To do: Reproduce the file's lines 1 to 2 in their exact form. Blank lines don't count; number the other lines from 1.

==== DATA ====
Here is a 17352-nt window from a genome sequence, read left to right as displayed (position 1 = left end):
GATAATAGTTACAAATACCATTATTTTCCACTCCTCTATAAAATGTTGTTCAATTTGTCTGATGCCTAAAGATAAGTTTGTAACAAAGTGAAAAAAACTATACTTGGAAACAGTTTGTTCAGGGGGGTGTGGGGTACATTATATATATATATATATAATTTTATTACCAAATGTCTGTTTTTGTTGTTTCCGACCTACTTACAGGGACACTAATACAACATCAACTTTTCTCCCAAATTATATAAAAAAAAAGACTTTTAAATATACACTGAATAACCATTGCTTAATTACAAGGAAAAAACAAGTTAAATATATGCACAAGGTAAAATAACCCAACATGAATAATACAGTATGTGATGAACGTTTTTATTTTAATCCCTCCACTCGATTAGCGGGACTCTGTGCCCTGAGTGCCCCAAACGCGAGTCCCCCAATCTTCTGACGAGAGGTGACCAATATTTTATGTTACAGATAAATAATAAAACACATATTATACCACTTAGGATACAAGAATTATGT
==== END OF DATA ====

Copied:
Here is a 17352-nt window from a genome sequence, read left to right as displayed (position 1 = left end):
GATAATAGTTACAAATACCATTATTTTCCACTCCTCTATAAAATGTTGTTCAATTTGTCTGATGCCTAAAGATAAGTTTGTAACAAAGTGAAAAAAACTATACTTGGAAACAGTTTGTTCAGGGGGGTGTGGGGTACATTATATATATATATATATAATTTTATTACCAAATGTCTGTTTTTGTTGTTTCCGACCTACTTACAGGGACACTAATACAACATCAACTTTTCTCCCAAATTATATAAAAAAAAAGACTTTTAAATATACACTGAATAACCATTGCTTAATTACAAGGAAAAAACAAGTTAAATATATGCACAAGGTAAAATAACCCAACATGAATAATACAGTATGTGATGAACGTTTTTATTTTAATCCCTCCACTCGATTAGCGGGACTCTGTGCCCTGAGTGCCCCAAACGCGAGTCCCCCAATCTTCTGACGAGAGGTGACCAATATTTTATGTTACAGATAAATAATAAAACACATATTATACCACTTAGGATACAAGAATTATGT